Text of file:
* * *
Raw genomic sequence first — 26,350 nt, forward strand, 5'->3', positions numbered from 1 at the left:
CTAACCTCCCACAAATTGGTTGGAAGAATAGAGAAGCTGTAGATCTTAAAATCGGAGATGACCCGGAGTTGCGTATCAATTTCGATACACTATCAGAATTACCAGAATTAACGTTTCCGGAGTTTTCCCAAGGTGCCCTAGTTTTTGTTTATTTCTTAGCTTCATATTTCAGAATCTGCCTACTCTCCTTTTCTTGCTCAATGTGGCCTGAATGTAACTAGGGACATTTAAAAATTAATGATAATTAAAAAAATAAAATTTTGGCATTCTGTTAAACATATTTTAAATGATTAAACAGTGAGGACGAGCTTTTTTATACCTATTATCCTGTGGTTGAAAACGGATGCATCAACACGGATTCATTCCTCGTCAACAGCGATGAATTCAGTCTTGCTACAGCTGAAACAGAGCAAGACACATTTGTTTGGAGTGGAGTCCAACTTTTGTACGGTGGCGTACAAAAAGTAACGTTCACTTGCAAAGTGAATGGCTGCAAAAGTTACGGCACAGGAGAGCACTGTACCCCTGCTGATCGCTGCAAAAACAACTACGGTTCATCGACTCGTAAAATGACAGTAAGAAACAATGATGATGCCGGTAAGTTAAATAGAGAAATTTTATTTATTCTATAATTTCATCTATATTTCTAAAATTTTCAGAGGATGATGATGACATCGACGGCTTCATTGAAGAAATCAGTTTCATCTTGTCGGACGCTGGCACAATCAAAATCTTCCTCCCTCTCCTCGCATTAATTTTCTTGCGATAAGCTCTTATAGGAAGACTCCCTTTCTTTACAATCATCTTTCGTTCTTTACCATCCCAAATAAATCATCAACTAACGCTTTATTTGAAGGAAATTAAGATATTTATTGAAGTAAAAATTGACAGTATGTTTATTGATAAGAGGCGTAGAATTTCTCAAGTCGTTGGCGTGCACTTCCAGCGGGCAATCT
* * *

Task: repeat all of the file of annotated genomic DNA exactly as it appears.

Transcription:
Raw genomic sequence first — 26,350 nt, forward strand, 5'->3', positions numbered from 1 at the left:
CTAACCTCCCACAAATTGGTTGGAAGAATAGAGAAGCTGTAGATCTTAAAATCGGAGATGACCCGGAGTTGCGTATCAATTTCGATACACTATCAGAATTACCAGAATTAACGTTTCCGGAGTTTTCCCAAGGTGCCCTAGTTTTTGTTTATTTCTTAGCTTCATATTTCAGAATCTGCCTACTCTCCTTTTCTTGCTCAATGTGGCCTGAATGTAACTAGGGACATTTAAAAATTAATGATAATTAAAAAAATAAAATTTTGGCATTCTGTTAAACATATTTTAAATGATTAAACAGTGAGGACGAGCTTTTTTATACCTATTATCCTGTGGTTGAAAACGGATGCATCAACACGGATTCATTCCTCGTCAACAGCGATGAATTCAGTCTTGCTACAGCTGAAACAGAGCAAGACACATTTGTTTGGAGTGGAGTCCAACTTTTGTACGGTGGCGTACAAAAAGTAACGTTCACTTGCAAAGTGAATGGCTGCAAAAGTTACGGCACAGGAGAGCACTGTACCCCTGCTGATCGCTGCAAAAACAACTACGGTTCATCGACTCGTAAAATGACAGTAAGAAACAATGATGATGCCGGTAAGTTAAATAGAGAAATTTTATTTATTCTATAATTTCATCTATATTTCTAAAATTTTCAGAGGATGATGATGACATCGACGGCTTCATTGAAGAAATCAGTTTCATCTTGTCGGACGCTGGCACAATCAAAATCTTCCTCCCTCTCCTCGCATTAATTTTCTTGCGATAAGCTCTTATAGGAAGACTCCCTTTCTTTACAATCATCTTTCGTTCTTTACCATCCCAAATAAATCATCAACTAACGCTTTATTTGAAGGAAATTAAGATATTTATTGAAGTAAAAATTGACAGTATGTTTATTGATAAGAGGCGTAGAATTTCTCAAGTCGTTGGCGTGCACTTCCAGCGGGCAATCT